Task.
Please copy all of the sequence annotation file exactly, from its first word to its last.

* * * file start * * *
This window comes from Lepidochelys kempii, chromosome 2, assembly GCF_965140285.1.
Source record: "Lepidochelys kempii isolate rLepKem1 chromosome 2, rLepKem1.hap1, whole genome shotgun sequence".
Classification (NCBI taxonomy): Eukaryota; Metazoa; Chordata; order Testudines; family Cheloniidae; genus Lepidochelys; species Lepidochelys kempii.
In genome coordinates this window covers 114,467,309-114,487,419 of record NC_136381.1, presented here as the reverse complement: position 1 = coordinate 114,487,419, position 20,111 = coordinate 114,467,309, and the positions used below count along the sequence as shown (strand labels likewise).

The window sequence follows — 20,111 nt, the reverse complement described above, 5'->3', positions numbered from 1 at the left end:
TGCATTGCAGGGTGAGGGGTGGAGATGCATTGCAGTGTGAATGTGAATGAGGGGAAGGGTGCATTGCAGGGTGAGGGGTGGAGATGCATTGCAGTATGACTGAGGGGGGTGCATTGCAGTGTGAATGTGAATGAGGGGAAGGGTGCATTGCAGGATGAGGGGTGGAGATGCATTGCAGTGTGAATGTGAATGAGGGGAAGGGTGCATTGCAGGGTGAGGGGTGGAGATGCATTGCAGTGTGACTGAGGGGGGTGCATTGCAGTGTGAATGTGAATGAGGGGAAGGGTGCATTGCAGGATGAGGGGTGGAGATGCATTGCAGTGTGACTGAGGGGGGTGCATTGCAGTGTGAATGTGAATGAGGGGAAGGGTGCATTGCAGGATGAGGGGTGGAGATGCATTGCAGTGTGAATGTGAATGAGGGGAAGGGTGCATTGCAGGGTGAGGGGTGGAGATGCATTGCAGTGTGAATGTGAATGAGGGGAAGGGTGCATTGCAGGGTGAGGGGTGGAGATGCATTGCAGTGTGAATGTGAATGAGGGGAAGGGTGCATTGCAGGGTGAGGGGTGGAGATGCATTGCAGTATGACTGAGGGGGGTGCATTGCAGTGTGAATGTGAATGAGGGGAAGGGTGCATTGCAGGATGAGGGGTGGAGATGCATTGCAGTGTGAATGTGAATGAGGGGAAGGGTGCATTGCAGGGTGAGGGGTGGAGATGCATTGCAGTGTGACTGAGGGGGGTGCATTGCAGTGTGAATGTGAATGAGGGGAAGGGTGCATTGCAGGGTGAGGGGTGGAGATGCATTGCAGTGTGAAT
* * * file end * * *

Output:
This window comes from Lepidochelys kempii, chromosome 2, assembly GCF_965140285.1.
Source record: "Lepidochelys kempii isolate rLepKem1 chromosome 2, rLepKem1.hap1, whole genome shotgun sequence".
Classification (NCBI taxonomy): Eukaryota; Metazoa; Chordata; order Testudines; family Cheloniidae; genus Lepidochelys; species Lepidochelys kempii.
In genome coordinates this window covers 114,467,309-114,487,419 of record NC_136381.1, presented here as the reverse complement: position 1 = coordinate 114,487,419, position 20,111 = coordinate 114,467,309, and the positions used below count along the sequence as shown (strand labels likewise).

The window sequence follows — 20,111 nt, the reverse complement described above, 5'->3', positions numbered from 1 at the left end:
TGCATTGCAGGGTGAGGGGTGGAGATGCATTGCAGTGTGAATGTGAATGAGGGGAAGGGTGCATTGCAGGGTGAGGGGTGGAGATGCATTGCAGTATGACTGAGGGGGGTGCATTGCAGTGTGAATGTGAATGAGGGGAAGGGTGCATTGCAGGATGAGGGGTGGAGATGCATTGCAGTGTGAATGTGAATGAGGGGAAGGGTGCATTGCAGGGTGAGGGGTGGAGATGCATTGCAGTGTGACTGAGGGGGGTGCATTGCAGTGTGAATGTGAATGAGGGGAAGGGTGCATTGCAGGATGAGGGGTGGAGATGCATTGCAGTGTGACTGAGGGGGGTGCATTGCAGTGTGAATGTGAATGAGGGGAAGGGTGCATTGCAGGATGAGGGGTGGAGATGCATTGCAGTGTGAATGTGAATGAGGGGAAGGGTGCATTGCAGGGTGAGGGGTGGAGATGCATTGCAGTGTGAATGTGAATGAGGGGAAGGGTGCATTGCAGGGTGAGGGGTGGAGATGCATTGCAGTGTGAATGTGAATGAGGGGAAGGGTGCATTGCAGGGTGAGGGGTGGAGATGCATTGCAGTATGACTGAGGGGGGTGCATTGCAGTGTGAATGTGAATGAGGGGAAGGGTGCATTGCAGGATGAGGGGTGGAGATGCATTGCAGTGTGAATGTGAATGAGGGGAAGGGTGCATTGCAGGGTGAGGGGTGGAGATGCATTGCAGTGTGACTGAGGGGGGTGCATTGCAGTGTGAATGTGAATGAGGGGAAGGGTGCATTGCAGGGTGAGGGGTGGAGATGCATTGCAGTGTGAAT